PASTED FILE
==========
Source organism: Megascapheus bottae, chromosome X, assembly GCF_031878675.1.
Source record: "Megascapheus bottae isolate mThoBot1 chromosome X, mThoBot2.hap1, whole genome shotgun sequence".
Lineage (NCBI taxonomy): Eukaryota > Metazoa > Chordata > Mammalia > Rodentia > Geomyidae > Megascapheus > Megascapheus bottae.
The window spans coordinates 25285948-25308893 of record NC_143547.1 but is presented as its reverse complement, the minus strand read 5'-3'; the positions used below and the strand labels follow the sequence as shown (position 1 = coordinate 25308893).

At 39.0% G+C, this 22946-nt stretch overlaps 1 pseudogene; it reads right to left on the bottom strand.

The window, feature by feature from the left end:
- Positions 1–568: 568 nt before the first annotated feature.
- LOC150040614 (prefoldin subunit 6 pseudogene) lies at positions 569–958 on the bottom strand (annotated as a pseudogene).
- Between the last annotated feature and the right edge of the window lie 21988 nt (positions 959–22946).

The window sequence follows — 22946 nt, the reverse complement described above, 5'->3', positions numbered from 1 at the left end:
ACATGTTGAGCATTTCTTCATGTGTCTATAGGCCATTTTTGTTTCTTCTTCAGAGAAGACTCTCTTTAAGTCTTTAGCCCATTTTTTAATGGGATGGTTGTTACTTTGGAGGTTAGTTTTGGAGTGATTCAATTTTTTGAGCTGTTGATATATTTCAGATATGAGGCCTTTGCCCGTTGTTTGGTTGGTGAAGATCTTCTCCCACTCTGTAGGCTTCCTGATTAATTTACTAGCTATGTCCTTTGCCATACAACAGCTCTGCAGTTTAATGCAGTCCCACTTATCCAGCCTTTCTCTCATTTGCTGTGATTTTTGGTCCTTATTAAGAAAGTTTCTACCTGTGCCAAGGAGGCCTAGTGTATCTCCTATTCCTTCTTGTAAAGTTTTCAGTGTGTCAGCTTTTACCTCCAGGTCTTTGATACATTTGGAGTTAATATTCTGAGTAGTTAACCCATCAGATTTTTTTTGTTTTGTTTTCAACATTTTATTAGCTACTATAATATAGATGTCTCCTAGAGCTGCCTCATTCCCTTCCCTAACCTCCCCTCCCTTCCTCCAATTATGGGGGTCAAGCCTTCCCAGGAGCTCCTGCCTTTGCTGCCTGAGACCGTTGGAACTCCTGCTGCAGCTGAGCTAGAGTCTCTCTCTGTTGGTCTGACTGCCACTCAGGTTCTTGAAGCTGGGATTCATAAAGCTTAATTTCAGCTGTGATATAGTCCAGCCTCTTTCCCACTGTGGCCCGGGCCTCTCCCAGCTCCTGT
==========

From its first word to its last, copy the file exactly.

Source organism: Megascapheus bottae, chromosome X, assembly GCF_031878675.1.
Source record: "Megascapheus bottae isolate mThoBot1 chromosome X, mThoBot2.hap1, whole genome shotgun sequence".
Lineage (NCBI taxonomy): Eukaryota > Metazoa > Chordata > Mammalia > Rodentia > Geomyidae > Megascapheus > Megascapheus bottae.
The window spans coordinates 25285948-25308893 of record NC_143547.1 but is presented as its reverse complement, the minus strand read 5'-3'; the positions used below and the strand labels follow the sequence as shown (position 1 = coordinate 25308893).

At 39.0% G+C, this 22946-nt stretch overlaps 1 pseudogene; it reads right to left on the bottom strand.

The window, feature by feature from the left end:
- Positions 1–568: 568 nt before the first annotated feature.
- LOC150040614 (prefoldin subunit 6 pseudogene) lies at positions 569–958 on the bottom strand (annotated as a pseudogene).
- Between the last annotated feature and the right edge of the window lie 21988 nt (positions 959–22946).

The window sequence follows — 22946 nt, the reverse complement described above, 5'->3', positions numbered from 1 at the left end:
ACATGTTGAGCATTTCTTCATGTGTCTATAGGCCATTTTTGTTTCTTCTTCAGAGAAGACTCTCTTTAAGTCTTTAGCCCATTTTTTAATGGGATGGTTGTTACTTTGGAGGTTAGTTTTGGAGTGATTCAATTTTTTGAGCTGTTGATATATTTCAGATATGAGGCCTTTGCCCGTTGTTTGGTTGGTGAAGATCTTCTCCCACTCTGTAGGCTTCCTGATTAATTTACTAGCTATGTCCTTTGCCATACAACAGCTCTGCAGTTTAATGCAGTCCCACTTATCCAGCCTTTCTCTCATTTGCTGTGATTTTTGGTCCTTATTAAGAAAGTTTCTACCTGTGCCAAGGAGGCCTAGTGTATCTCCTATTCCTTCTTGTAAAGTTTTCAGTGTGTCAGCTTTTACCTCCAGGTCTTTGATACATTTGGAGTTAATATTCTGAGTAGTTAACCCATCAGATTTTTTTTGTTTTGTTTTCAACATTTTATTAGCTACTATAATATAGATGTCTCCTAGAGCTGCCTCATTCCCTTCCCTAACCTCCCCTCCCTTCCTCCAATTATGGGGGTCAAGCCTTCCCAGGAGCTCCTGCCTTTGCTGCCTGAGACCGTTGGAACTCCTGCTGCAGCTGAGCTAGAGTCTCTCTCTGTTGGTCTGACTGCCACTCAGGTTCTTGAAGCTGGGATTCATAAAGCTTAATTTCAGCTGTGATATAGTCCAGCCTCTTTCCCACTGTGGCCCGGGCCTCTCCCAGCTCCTGT